European Dreams Or Chinese Schemes: Can Fnatic Pull Off A Miracle Against RNG?

27 – that is the number of games it took for Fnatic to reach the 2017 World Championship Quarter-Finals: nine games in EU LCS playoffs, three in EU LCS regionals, seven in Worlds play-ins, and eight in the stage groups, a marathon journey that has led to this point.

It has been a long road up until this point. From internal strife to wildcard losses, playoff chokes to tiebreaker sagas, Fnatic has stood on the edge of elimination time and time again.

And yet, here they are, ready to represent their region in quarterfinals for the first time in two years. Will Fnatic make the impossible happen and continue their impossible streak of luck? Or will the hometown heroes, Royal Never Give Up, overtake their overseas foes, standing tall with the crowd behind them?

Source: Riot Games Flickr

On an individual level, Fnatic matches up with their Chinese counterparts surprisingly well. Rasmus “Caps” Winther has steadily improved over the course of the tournament, to the point that he could take on the challenge of Li “Xiaohu” Yuan-Hao himself.

Martin “Rekkles” Larsson versus Jian “Uzi” Zi-Hao will be a particularly interesting matchup. The two AD carries are regional heroes and veteran stars for their team respective teams. Both have the chance to destroy the other in lane, depending on whose day it is to shine.

One particularly surprising element of Royal Never Give Up’s worlds performance is their lack of early game dominance. Everyone knows the skill and power of Xiaohu and Uzi: both carries dominated their lanes in the LPL, and starred for their team as one of the best in the position.

Yet their play at Worlds 2017 has not reached quite the same heights. Both have played extraordinarily well, but they are not outshining their lane opponents to quite the same degree, behind their forthcoming European opposition in terms of 15 minute CS.

If Fnatic keep up their current style, they could feasibly outplay their Chinese opponents in the early game.

Source: Riot Games Flickr

In fairness to Royal, this could be a result of their group stage matchups. In group C, all three of the top teams have world-class players in both the mid and ADC positions.

Though G2 eSports ultimately missed the playoffs, Luka “PerkZ” Perković and Jesper “Zven” Svenningsen are still very capable players who can dominate the laning phase.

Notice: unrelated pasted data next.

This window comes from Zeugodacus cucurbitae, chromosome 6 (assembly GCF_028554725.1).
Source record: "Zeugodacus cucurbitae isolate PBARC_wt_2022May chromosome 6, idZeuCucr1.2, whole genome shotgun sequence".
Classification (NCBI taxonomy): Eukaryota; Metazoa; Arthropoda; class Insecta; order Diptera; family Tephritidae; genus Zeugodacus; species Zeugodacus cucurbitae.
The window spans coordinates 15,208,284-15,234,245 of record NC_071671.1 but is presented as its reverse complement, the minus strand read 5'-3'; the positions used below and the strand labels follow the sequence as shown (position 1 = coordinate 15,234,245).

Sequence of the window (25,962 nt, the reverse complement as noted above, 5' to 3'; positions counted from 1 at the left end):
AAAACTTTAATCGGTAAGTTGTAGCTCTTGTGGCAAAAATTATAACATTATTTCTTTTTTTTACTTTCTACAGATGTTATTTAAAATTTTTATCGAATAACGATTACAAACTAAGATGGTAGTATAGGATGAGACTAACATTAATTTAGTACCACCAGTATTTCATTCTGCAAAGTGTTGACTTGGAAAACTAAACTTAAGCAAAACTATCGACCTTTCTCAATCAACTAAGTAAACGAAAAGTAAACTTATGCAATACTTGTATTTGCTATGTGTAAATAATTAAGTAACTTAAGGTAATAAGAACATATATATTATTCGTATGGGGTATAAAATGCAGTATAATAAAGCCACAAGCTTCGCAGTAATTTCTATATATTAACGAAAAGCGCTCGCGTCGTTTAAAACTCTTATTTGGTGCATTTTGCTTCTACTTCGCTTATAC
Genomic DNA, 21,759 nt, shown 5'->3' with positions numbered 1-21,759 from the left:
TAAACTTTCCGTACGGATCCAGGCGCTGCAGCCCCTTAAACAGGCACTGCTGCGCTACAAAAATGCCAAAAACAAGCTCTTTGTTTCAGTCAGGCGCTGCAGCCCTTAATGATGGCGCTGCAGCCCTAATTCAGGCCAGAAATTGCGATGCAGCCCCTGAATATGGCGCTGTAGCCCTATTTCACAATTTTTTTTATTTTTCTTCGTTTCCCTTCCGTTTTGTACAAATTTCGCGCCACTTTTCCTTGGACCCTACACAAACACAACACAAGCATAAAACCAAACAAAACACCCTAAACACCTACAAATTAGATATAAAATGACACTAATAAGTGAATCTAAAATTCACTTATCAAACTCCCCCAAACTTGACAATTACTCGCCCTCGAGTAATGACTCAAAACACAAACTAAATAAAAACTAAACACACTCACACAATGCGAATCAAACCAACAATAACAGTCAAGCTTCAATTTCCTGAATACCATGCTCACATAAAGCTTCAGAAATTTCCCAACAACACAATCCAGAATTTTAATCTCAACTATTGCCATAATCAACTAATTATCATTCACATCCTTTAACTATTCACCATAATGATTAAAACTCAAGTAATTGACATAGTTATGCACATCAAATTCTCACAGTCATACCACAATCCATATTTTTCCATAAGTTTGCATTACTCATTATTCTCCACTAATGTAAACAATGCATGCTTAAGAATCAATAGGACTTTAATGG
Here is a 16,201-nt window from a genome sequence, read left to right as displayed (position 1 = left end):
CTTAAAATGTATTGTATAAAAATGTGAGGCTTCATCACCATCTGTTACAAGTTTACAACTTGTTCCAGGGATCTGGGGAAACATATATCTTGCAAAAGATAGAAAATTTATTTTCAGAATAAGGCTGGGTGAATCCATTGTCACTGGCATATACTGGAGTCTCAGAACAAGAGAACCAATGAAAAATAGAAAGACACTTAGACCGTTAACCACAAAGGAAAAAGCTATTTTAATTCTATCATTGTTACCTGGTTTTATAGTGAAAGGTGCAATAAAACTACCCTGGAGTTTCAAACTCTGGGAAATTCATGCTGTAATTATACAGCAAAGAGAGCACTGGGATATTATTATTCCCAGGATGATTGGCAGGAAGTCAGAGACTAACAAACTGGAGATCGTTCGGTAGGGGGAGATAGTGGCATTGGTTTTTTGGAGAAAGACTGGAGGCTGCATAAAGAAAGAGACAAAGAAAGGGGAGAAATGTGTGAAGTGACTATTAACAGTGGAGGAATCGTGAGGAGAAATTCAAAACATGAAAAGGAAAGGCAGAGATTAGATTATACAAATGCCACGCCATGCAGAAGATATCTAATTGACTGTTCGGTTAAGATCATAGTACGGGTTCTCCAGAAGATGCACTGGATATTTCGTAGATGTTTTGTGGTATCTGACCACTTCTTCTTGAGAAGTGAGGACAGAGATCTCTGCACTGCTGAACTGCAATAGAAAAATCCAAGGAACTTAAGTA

These head-scratching stats may also be a sign of change for RNG. For years, Royal, and China as a whole, have been known as the constant aggressors of competitive League of Legends.

The common stereotype is that Chinese teams play fast and flashy, with constant early aggression. This Worlds, RNG have turned that preconception on its head.

Source: Riot Games Flickr

Royal has not developed a weakness, but rather evolved, into a more complete team for an international stage; RNG’s mid/late game rating currently sits at 35.7, second only to SK Telecom T1.

Despite their history of early game focus, the team fits perfectly with their new style. Xiaohu and Uzi have worked in tandem to create a truly frightening carry combination in mid and late game situations.

In the meantime, Liu “mlxg” Shi Yu and Yan “LetMe” Jun Ze have used their tank champion prowess to provide a solid front line for the team, day in and day out.

Finally, Shi “Ming” Sen Ming rounds out the comp with ardent censer supports, in order to get Uzi the late-game damage he needs. RNG has created the perfect squad for a totally revamped style of play.

By contrast, Fnatic might not play as poorly against their Chinese foes as one might think. On a good day, Rekkles and Caps can both matchup favourably against their lane opponents, giving their team the early game lead.

Even if Fnatic can establish their lead, however, the unrelenting consistency of Xiaohu, and the constant threat of Uzi will likely be too much for them to bear. Royal Never Give Up has the heavy advantage in this particular series.

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